On my profile I’ve elected to show most of my executive positions but not my early days in the Air Force and other early technical jobs. Even at that, I’m showing far more than I typically would on a targeted resume. Some of that is due to the fact that I’m trying to make as many connections as possible. Part of it is because I’m proud of those achievements and want to show them off. You may elect to narrow what you present. As a writer, I’m trained to be concise and to the point. But sometimes I just can’t help myself…
My big recommendation around Education is to not show the dates unless you have a compelling reason to do so. Even though my education is relatively recent, having earned my degrees well after I started my career, it is still so last century. There is no need to date yourself and have a recruiter consciously or unconsciously rule you out before you’ve even been considered.
Skills and Endorsements
The Skills and Endorsements section lists those skills where someone else on LinkedIn has endorsed you. It can become quite a long list. Your choices here are whether to display them and where to display them in your profile. You can also elect to add or delete skills. You have an overall limit of showing 50.
LinkedIn also allows written recommendations that can be displayed on your profile. These are directly associated with positions shown on your profile. I have recommendations for nearly every position. I’ve always thought that this is one of the more powerful features of LinkedIn. I will note, however, that I’ve been called numerous times for reference checks, often on those for whom I’ve written LinkedIn recommendations. In those calls, the recruiters seem to be unaware of my written recommendations. So I’m not sure that it is as effective as I’d like to believe.
Even so, I recommend that you ask some of your key connections to provide written recommendations. They only need to be a few words. Plus, you can either suggest to them a few keywords that they should use in your recommendation or even provide them some language that they can use, modify, or discard. This is something for you to consider as you’re building your profile. I feel this is a really cool feature of LinkedIn.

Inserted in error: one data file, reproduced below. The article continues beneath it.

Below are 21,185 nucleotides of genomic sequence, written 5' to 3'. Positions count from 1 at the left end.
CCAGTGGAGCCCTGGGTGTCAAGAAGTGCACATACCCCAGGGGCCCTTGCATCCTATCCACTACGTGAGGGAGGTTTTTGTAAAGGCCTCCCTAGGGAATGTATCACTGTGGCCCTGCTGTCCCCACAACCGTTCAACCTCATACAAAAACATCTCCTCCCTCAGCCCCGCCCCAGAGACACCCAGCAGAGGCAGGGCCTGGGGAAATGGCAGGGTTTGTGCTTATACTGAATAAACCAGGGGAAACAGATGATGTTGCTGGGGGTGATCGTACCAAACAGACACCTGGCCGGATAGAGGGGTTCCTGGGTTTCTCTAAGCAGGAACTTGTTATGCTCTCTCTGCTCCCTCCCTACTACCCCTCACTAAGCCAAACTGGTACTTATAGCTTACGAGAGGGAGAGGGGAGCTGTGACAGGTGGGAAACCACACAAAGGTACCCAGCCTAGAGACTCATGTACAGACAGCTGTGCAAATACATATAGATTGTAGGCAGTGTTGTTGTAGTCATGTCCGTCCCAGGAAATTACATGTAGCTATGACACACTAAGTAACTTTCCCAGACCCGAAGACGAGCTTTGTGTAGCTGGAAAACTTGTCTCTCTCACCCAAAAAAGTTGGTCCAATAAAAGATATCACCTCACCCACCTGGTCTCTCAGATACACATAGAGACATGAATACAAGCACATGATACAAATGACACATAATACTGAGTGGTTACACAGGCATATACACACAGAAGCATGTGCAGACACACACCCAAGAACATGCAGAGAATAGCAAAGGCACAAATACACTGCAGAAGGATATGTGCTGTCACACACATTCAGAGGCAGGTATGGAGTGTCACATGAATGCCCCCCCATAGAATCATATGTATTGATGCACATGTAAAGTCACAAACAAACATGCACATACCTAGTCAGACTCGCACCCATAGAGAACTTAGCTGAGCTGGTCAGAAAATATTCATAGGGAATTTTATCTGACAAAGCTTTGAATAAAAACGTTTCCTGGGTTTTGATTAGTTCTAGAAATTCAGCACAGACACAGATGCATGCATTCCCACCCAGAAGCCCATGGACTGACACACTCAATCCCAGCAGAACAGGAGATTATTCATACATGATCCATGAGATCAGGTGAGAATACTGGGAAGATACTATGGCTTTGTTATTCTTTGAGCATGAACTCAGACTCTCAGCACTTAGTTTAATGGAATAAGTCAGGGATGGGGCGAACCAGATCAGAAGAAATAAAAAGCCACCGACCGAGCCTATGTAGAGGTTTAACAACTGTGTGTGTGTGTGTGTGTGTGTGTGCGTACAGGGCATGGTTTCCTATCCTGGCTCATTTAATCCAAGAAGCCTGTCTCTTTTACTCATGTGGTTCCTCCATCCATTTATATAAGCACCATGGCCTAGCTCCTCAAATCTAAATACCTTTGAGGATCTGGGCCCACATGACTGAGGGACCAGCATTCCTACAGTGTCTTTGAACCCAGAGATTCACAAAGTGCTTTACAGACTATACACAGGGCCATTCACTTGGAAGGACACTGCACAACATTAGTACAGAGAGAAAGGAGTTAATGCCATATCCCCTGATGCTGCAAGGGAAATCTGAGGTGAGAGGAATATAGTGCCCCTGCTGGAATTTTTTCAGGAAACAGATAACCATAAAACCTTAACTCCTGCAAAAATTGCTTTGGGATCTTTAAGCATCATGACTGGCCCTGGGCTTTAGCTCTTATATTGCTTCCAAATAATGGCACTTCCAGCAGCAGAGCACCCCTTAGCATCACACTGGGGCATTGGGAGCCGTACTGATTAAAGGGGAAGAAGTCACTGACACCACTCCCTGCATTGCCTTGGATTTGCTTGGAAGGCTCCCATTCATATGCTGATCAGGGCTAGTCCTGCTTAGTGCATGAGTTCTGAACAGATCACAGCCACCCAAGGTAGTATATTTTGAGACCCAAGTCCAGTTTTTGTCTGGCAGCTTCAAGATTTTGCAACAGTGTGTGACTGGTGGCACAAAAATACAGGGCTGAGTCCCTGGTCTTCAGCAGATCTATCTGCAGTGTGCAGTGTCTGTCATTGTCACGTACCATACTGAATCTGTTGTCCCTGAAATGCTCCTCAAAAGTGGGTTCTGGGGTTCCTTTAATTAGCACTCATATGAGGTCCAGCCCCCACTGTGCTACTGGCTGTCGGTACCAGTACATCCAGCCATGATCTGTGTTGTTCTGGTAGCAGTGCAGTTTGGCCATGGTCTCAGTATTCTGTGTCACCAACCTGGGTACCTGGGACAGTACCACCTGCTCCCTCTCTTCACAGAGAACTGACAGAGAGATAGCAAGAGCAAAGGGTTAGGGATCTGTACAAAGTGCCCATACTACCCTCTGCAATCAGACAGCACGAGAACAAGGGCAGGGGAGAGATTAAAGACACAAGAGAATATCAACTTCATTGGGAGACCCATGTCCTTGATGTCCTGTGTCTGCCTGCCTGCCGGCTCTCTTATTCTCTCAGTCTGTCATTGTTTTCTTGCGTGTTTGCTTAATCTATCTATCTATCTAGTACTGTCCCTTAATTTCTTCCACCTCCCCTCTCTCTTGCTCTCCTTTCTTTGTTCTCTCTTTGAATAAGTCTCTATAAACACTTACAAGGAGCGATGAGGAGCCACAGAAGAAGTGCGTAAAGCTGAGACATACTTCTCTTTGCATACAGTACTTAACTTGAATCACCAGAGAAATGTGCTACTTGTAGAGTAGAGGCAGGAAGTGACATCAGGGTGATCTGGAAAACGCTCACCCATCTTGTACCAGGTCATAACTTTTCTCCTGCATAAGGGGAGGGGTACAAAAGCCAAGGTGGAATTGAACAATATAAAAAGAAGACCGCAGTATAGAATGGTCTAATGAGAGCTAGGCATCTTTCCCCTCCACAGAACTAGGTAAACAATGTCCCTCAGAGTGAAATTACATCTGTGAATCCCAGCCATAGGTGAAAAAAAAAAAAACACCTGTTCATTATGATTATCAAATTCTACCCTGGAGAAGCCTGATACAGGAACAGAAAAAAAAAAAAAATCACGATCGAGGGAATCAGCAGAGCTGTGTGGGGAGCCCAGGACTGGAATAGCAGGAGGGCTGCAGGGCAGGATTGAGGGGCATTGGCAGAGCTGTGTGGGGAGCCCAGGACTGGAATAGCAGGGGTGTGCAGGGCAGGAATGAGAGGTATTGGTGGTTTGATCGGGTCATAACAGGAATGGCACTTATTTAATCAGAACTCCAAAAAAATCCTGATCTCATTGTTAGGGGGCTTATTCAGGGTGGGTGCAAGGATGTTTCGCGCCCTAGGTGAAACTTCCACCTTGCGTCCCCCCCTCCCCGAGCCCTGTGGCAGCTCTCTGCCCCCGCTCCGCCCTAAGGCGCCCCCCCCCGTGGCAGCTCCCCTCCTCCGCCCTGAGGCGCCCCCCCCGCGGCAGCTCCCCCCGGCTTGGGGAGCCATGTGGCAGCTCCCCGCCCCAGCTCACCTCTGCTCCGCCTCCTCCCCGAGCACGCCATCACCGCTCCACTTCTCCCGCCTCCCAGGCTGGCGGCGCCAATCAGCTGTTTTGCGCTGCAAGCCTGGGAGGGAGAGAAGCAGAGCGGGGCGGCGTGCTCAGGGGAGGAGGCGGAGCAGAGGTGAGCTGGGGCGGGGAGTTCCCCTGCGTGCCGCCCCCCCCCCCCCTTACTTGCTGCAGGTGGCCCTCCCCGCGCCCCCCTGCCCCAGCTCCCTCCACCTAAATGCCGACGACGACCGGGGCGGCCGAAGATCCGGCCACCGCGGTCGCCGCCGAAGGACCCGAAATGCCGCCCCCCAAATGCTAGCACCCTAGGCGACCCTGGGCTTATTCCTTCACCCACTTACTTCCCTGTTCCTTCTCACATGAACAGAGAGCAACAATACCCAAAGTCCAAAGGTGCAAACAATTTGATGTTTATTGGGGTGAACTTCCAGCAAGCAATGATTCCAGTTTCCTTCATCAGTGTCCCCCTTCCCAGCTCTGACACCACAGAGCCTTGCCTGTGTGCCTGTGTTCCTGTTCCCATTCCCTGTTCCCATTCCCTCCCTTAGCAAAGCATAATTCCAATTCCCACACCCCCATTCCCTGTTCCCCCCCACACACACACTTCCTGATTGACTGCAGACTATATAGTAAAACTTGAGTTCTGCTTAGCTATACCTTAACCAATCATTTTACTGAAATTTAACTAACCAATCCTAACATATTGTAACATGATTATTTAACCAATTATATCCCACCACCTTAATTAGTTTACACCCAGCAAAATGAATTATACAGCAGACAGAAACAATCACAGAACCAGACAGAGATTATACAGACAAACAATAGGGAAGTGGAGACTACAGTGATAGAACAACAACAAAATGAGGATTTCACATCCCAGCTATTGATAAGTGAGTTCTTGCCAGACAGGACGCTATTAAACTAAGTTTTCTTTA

Volunteer Experiences and Causes
Another category of information that you can add to your profile is “Volunteer Experiences and Causes.” If you don’t have much going on in this space, there is no need to display it on your profile. On my profile, I have a great deal of experience in this area. Plus, much of that experience can directly apply to potential positions and assignments. So I’ve played it up quite extensively.
There are a number of other categories of information that you can add to your profile. For example, Groups that you belong to can be sorted and selected to be visible on your profile or not. I’ve added an extensive listing of Publications to my profile, since that’s a big part of what I do. However, I have not listed Patents, since I don’t have any. You may want to list Courses of special note for your professional or personal development. Projects could also be an interesting category to add. I may do that as I complete some of my current consulting assignments. I have used Test Scores to highlight my StrengthsFinders top five strengths. So this gives you get an idea of how to use some of these categories to enhance your overall presentation on this important platform.
“You are who you appear to be”
This phrase is so apt when it comes to your LinkedIn profile. Spend some time now and return often to update your profile. If you’re not currently engaged in the job search process, you will be at some point in the future. So take the time right now to start building your profile as well as establishing and refining your personal brand. Furthermore, don’t be afraid to change your personal branding and presentation. You’re always gaining new insight and developing your perspective on who you really are and/or want to become. LinkedIn is a great way to get that down in writing and try it out.
This process is one that never stops, just as your personal development never stops. It is all part of your PathForeWord. Good luck.